Barry Dawber, sales and marketing director at Geary’s Bakeries, adds that there have been “significant improvements in display and execution” in in-store bakeries recently.

A Christmas sourdough loaf with cranberries studded throughout it

Source: Asda

Asda’s Christmas Sourdough

Alongside the higher profile has come a strong and steady pipeline of NPD. Asda, for example, recently launched an Extra Special Olive Sourdough Bloomer and has also rolled out a sourdough loaf as part of its Christmas range. It also rolled out an Extra Special Seeded Sourdough Boule as part of a bakery range reset last year. The loaf if made with a 22-year-old aged Yorkshire sourdough starter before being slowly fermented to deliver a ’unique flavour and open texture’. 

What shoppers want from a loaf

When considering new product development, it is vital to consider what the shopper is looking for from a sourdough loaf – and suppliers have undertaken plenty of research in this area.

A study by Pandriks Group determined that taste was the main reason that 44% of respondents bought sourdough.

But that need not be the sour and tangy flavour traditionally associated with sourdough, according to Puratos, which reports that milder, fermented styles have the widest appeal. The company’s consumer research found that toasted and malty notes came out on top, with 19% choosing this flavour profile, but fermented (18%), creamy (17%) fruity (16%), sour and tangy (15%), and sour and toasted (15%) also won favour with consumers.

“Suppliers can help bakers to bolster their portfolios by offering innovative ingredients and valuable consumer insights,” explains Ledger. “This allows manufacturers to make informed decisions on how to target different demographics most effectively.”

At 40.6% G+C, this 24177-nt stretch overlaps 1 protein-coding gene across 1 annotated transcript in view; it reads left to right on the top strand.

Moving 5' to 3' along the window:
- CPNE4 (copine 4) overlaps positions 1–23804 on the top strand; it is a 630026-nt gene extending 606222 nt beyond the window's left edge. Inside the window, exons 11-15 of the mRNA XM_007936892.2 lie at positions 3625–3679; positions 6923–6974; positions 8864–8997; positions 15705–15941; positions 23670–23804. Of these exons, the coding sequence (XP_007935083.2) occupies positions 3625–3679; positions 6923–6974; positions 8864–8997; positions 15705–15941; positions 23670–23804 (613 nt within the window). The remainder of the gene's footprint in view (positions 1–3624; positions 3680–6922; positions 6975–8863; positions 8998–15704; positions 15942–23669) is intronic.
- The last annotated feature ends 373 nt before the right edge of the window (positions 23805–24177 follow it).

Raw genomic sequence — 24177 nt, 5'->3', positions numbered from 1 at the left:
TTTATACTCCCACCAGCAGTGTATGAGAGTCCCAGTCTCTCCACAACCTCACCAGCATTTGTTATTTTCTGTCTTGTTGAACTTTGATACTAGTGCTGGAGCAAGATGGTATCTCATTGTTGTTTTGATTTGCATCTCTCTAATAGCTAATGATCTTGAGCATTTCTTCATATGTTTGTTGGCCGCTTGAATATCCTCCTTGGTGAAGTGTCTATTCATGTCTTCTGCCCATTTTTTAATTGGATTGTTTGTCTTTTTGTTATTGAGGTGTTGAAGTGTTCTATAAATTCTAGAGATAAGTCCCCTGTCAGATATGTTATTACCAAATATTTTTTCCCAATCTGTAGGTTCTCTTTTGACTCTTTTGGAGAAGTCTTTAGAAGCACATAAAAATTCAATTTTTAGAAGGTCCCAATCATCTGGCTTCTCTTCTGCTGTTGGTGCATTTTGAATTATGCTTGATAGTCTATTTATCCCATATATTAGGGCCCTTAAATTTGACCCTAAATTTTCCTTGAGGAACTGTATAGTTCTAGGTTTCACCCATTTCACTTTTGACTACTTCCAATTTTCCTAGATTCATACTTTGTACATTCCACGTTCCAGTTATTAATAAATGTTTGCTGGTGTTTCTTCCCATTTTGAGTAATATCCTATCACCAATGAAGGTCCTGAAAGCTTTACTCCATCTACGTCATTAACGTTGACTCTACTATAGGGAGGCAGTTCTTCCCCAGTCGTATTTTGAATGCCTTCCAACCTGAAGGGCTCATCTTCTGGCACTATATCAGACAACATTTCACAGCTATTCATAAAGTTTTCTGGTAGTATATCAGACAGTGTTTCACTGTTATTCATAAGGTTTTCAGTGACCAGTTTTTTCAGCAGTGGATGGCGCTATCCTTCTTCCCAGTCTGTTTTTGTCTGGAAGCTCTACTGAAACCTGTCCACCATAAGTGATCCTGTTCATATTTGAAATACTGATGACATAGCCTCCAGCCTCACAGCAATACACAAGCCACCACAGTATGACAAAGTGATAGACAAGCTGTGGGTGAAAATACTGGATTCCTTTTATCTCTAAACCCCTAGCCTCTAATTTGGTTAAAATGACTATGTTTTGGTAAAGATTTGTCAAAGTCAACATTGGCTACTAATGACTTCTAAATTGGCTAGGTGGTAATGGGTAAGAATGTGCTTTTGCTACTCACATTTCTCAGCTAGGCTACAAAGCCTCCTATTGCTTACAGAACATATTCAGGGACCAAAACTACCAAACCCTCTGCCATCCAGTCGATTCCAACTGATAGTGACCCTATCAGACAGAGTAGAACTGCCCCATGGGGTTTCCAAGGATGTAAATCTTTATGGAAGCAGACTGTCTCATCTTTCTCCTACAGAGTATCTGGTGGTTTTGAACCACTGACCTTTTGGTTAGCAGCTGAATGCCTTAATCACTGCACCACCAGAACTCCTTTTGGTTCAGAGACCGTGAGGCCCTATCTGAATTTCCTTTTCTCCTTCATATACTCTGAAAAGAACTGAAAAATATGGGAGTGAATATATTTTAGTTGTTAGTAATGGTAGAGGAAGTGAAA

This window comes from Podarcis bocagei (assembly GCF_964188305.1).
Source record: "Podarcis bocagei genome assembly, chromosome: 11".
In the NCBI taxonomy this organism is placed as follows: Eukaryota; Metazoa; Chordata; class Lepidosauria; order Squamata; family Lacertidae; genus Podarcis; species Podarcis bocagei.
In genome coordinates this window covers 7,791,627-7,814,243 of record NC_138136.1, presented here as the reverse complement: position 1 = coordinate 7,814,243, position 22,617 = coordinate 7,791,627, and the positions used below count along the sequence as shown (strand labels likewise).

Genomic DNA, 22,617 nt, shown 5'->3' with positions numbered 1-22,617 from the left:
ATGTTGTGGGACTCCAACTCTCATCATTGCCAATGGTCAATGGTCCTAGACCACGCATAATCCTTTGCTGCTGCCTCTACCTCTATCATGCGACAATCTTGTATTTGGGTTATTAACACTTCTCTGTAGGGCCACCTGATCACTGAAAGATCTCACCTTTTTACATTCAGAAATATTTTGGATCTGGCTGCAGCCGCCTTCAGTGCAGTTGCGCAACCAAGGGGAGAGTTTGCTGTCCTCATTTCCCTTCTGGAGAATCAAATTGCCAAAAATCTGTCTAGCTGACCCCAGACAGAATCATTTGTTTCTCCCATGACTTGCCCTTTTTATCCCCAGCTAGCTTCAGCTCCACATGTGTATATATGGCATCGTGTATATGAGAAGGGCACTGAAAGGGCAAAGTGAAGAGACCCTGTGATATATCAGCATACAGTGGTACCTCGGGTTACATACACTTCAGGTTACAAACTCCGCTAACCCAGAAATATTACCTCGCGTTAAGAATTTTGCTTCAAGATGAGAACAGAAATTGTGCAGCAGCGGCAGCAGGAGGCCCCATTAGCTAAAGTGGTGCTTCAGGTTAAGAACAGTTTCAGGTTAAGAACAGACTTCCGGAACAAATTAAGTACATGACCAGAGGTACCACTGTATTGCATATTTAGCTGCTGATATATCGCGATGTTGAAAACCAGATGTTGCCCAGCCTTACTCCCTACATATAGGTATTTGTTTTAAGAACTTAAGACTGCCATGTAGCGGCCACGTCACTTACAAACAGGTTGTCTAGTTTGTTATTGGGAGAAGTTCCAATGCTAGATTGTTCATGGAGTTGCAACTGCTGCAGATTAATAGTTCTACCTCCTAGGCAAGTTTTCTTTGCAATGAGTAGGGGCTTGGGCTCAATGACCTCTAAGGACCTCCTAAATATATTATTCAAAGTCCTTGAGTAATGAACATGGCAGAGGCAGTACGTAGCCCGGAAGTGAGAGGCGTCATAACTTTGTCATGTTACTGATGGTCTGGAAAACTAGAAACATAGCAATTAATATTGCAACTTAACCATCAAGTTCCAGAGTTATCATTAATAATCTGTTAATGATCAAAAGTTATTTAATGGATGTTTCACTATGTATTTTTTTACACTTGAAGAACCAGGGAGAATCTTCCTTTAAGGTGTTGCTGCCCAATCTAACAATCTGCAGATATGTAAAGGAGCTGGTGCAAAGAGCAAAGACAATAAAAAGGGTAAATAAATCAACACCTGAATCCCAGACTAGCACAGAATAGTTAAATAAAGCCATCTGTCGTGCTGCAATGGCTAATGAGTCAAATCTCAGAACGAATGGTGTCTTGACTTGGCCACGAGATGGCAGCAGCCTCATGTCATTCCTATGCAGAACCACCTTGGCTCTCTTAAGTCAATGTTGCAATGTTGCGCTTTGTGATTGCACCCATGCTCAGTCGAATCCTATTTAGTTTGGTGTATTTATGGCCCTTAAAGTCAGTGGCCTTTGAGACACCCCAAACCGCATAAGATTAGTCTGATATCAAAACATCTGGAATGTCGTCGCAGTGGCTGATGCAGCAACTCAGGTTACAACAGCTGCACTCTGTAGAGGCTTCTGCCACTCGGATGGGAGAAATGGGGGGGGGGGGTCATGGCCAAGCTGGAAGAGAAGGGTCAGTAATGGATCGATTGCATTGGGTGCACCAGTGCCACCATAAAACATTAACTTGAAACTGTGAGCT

Source: Getty Images

Lantmännen Unibake found that the key things shoppers look for in a sourdough loaf are a medium brown and crusty appearance, distinctive sourdough flavour, 400g size and being as ‘natural and artisan as possible’.

The business has also identified three sub-sections of consumers all with a different reasons for buying sourdough:

  • Heavy sourdough purchasers who enjoy sourdough regularly. Authenticity is important to them and, while they want to see innovation and on-trend alternatives, the basics of the loaf should always be strong
  • Occasional sourdough buyers who need to know how to use the product for more occasions. Lantmännen says this is an opportunity to tell consumers that sourdough is not just for eggs on weekend mornings but also works well with soups and sandwiches for lunch and dinner
  • Speciality bread buyers who haven’t yet tried sourdough. Authenticity is key here, according to Lantmännen but so is offer a variety of sourdough with different toppings and fillings.

“Also, educate on the potential health benefits of sourdough,” says Lantmännen Unibake marketing manager Samantha Winsor. “It’s an added selling point that not many other bakery goods have, but awareness is low. Sourdough is easier to digest vs other bread and causes less bloating, which is especially appealing to those who struggle with these aspects when enjoying other bread types.”